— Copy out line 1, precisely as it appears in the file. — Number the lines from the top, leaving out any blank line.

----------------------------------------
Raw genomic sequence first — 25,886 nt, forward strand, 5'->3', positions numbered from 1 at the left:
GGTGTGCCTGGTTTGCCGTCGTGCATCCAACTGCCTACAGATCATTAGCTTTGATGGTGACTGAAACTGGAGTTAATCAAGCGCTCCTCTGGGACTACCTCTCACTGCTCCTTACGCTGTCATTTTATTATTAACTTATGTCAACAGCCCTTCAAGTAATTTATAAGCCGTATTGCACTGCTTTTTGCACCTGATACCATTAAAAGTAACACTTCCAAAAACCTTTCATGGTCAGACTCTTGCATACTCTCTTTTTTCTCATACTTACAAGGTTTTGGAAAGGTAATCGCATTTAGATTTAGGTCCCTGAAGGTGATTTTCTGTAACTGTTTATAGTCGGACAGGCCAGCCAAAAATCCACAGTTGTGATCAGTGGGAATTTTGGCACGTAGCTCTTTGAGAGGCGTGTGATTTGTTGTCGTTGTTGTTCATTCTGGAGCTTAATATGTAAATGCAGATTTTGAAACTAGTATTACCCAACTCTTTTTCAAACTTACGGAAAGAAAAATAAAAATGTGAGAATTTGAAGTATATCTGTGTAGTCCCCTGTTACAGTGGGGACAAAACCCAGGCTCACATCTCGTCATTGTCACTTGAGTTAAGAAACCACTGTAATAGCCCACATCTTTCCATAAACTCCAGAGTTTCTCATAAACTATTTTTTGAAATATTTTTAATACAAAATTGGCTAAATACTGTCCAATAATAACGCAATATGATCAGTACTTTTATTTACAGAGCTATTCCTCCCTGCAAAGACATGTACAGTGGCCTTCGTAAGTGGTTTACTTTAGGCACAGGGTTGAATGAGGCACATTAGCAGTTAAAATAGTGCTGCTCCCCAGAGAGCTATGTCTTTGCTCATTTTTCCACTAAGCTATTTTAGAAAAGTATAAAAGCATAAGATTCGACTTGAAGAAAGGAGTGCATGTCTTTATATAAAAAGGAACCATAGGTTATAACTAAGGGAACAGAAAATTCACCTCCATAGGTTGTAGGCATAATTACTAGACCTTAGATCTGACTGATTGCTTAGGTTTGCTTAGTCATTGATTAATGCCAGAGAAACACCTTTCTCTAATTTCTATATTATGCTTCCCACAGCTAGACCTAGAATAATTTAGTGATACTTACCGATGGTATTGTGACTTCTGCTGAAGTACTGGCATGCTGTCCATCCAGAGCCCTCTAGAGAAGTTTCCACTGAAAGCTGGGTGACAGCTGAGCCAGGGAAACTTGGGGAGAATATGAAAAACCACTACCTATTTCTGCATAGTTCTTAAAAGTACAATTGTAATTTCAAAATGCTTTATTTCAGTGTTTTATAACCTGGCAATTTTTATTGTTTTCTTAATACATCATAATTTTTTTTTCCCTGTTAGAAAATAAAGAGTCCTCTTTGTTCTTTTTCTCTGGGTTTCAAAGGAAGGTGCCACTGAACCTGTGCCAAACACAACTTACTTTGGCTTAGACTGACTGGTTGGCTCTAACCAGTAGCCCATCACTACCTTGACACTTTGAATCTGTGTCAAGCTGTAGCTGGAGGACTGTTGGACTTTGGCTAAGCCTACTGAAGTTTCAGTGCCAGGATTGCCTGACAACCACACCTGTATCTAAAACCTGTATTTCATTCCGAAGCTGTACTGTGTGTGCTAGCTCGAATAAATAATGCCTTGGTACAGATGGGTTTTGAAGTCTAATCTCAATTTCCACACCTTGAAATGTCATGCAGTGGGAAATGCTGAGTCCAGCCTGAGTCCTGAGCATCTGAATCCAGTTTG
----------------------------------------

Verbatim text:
Raw genomic sequence first — 25,886 nt, forward strand, 5'->3', positions numbered from 1 at the left: